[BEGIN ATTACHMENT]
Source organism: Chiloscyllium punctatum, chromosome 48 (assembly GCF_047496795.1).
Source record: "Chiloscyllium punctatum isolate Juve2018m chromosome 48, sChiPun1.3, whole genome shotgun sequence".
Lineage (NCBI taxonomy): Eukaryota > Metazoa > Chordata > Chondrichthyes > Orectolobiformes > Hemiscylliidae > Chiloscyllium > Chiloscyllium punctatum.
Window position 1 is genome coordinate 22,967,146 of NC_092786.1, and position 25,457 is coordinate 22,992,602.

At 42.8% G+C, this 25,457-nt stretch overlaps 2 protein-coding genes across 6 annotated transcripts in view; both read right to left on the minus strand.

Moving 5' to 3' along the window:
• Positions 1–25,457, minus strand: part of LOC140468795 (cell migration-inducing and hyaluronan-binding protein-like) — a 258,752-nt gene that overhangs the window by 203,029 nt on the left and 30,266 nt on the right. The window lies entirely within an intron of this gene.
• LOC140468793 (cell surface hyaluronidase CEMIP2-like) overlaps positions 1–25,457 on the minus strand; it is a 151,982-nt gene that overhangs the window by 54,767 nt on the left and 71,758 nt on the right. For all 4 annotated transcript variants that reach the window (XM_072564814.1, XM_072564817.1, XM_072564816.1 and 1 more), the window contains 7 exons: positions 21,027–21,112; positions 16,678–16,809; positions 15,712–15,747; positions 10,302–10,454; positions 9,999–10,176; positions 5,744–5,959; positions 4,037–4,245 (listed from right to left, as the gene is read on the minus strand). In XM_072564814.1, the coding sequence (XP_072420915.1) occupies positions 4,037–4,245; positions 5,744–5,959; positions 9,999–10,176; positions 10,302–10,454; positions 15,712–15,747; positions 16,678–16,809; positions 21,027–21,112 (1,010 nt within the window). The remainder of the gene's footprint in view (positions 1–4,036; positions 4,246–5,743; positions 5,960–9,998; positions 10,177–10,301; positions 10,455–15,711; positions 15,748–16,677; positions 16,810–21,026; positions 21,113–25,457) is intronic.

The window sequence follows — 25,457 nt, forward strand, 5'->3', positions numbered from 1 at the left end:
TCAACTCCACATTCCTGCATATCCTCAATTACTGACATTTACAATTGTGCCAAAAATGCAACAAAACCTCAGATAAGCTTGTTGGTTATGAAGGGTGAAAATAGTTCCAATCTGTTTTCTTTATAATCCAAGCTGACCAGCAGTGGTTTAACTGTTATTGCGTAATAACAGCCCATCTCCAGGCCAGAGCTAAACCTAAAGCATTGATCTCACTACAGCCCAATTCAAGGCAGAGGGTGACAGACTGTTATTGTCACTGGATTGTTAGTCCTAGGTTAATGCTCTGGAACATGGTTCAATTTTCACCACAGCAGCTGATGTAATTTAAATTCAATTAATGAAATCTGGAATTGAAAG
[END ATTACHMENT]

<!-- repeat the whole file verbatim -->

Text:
Source organism: Chiloscyllium punctatum, chromosome 48 (assembly GCF_047496795.1).
Source record: "Chiloscyllium punctatum isolate Juve2018m chromosome 48, sChiPun1.3, whole genome shotgun sequence".
Lineage (NCBI taxonomy): Eukaryota > Metazoa > Chordata > Chondrichthyes > Orectolobiformes > Hemiscylliidae > Chiloscyllium > Chiloscyllium punctatum.
Window position 1 is genome coordinate 22,967,146 of NC_092786.1, and position 25,457 is coordinate 22,992,602.

At 42.8% G+C, this 25,457-nt stretch overlaps 2 protein-coding genes across 6 annotated transcripts in view; both read right to left on the minus strand.

Moving 5' to 3' along the window:
• Positions 1–25,457, minus strand: part of LOC140468795 (cell migration-inducing and hyaluronan-binding protein-like) — a 258,752-nt gene that overhangs the window by 203,029 nt on the left and 30,266 nt on the right. The window lies entirely within an intron of this gene.
• LOC140468793 (cell surface hyaluronidase CEMIP2-like) overlaps positions 1–25,457 on the minus strand; it is a 151,982-nt gene that overhangs the window by 54,767 nt on the left and 71,758 nt on the right. For all 4 annotated transcript variants that reach the window (XM_072564814.1, XM_072564817.1, XM_072564816.1 and 1 more), the window contains 7 exons: positions 21,027–21,112; positions 16,678–16,809; positions 15,712–15,747; positions 10,302–10,454; positions 9,999–10,176; positions 5,744–5,959; positions 4,037–4,245 (listed from right to left, as the gene is read on the minus strand). In XM_072564814.1, the coding sequence (XP_072420915.1) occupies positions 4,037–4,245; positions 5,744–5,959; positions 9,999–10,176; positions 10,302–10,454; positions 15,712–15,747; positions 16,678–16,809; positions 21,027–21,112 (1,010 nt within the window). The remainder of the gene's footprint in view (positions 1–4,036; positions 4,246–5,743; positions 5,960–9,998; positions 10,177–10,301; positions 10,455–15,711; positions 15,748–16,677; positions 16,810–21,026; positions 21,113–25,457) is intronic.

The window sequence follows — 25,457 nt, forward strand, 5'->3', positions numbered from 1 at the left end:
TCAACTCCACATTCCTGCATATCCTCAATTACTGACATTTACAATTGTGCCAAAAATGCAACAAAACCTCAGATAAGCTTGTTGGTTATGAAGGGTGAAAATAGTTCCAATCTGTTTTCTTTATAATCCAAGCTGACCAGCAGTGGTTTAACTGTTATTGCGTAATAACAGCCCATCTCCAGGCCAGAGCTAAACCTAAAGCATTGATCTCACTACAGCCCAATTCAAGGCAGAGGGTGACAGACTGTTATTGTCACTGGATTGTTAGTCCTAGGTTAATGCTCTGGAACATGGTTCAATTTTCACCACAGCAGCTGATGTAATTTAAATTCAATTAATGAAATCTGGAATTGAAAG